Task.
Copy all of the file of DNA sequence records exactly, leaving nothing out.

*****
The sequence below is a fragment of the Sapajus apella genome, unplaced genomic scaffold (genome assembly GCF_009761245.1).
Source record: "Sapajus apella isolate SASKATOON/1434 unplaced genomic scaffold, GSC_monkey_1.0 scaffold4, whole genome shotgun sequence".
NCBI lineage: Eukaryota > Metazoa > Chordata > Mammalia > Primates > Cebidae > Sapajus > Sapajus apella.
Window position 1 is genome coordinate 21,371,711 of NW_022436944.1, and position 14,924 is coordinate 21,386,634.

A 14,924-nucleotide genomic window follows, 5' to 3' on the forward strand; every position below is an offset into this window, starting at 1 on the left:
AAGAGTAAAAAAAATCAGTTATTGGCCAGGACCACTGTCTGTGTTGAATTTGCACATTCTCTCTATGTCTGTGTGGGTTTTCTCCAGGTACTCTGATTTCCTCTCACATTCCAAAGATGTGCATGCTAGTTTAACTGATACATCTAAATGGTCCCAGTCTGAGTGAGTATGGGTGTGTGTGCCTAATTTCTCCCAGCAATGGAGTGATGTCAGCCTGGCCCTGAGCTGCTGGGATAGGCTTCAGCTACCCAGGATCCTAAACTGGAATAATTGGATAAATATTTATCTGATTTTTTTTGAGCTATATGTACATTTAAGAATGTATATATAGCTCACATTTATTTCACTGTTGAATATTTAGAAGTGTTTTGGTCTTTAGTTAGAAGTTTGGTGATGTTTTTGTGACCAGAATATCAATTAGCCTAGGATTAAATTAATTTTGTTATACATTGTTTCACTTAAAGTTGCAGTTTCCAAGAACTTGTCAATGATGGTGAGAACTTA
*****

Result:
The sequence below is a fragment of the Sapajus apella genome, unplaced genomic scaffold (genome assembly GCF_009761245.1).
Source record: "Sapajus apella isolate SASKATOON/1434 unplaced genomic scaffold, GSC_monkey_1.0 scaffold4, whole genome shotgun sequence".
NCBI lineage: Eukaryota > Metazoa > Chordata > Mammalia > Primates > Cebidae > Sapajus > Sapajus apella.
Window position 1 is genome coordinate 21,371,711 of NW_022436944.1, and position 14,924 is coordinate 21,386,634.

A 14,924-nucleotide genomic window follows, 5' to 3' on the forward strand; every position below is an offset into this window, starting at 1 on the left:
AAGAGTAAAAAAAATCAGTTATTGGCCAGGACCACTGTCTGTGTTGAATTTGCACATTCTCTCTATGTCTGTGTGGGTTTTCTCCAGGTACTCTGATTTCCTCTCACATTCCAAAGATGTGCATGCTAGTTTAACTGATACATCTAAATGGTCCCAGTCTGAGTGAGTATGGGTGTGTGTGCCTAATTTCTCCCAGCAATGGAGTGATGTCAGCCTGGCCCTGAGCTGCTGGGATAGGCTTCAGCTACCCAGGATCCTAAACTGGAATAATTGGATAAATATTTATCTGATTTTTTTTGAGCTATATGTACATTTAAGAATGTATATATAGCTCACATTTATTTCACTGTTGAATATTTAGAAGTGTTTTGGTCTTTAGTTAGAAGTTTGGTGATGTTTTTGTGACCAGAATATCAATTAGCCTAGGATTAAATTAATTTTGTTATACATTGTTTCACTTAAAGTTGCAGTTTCCAAGAACTTGTCAATGATGGTGAGAACTTA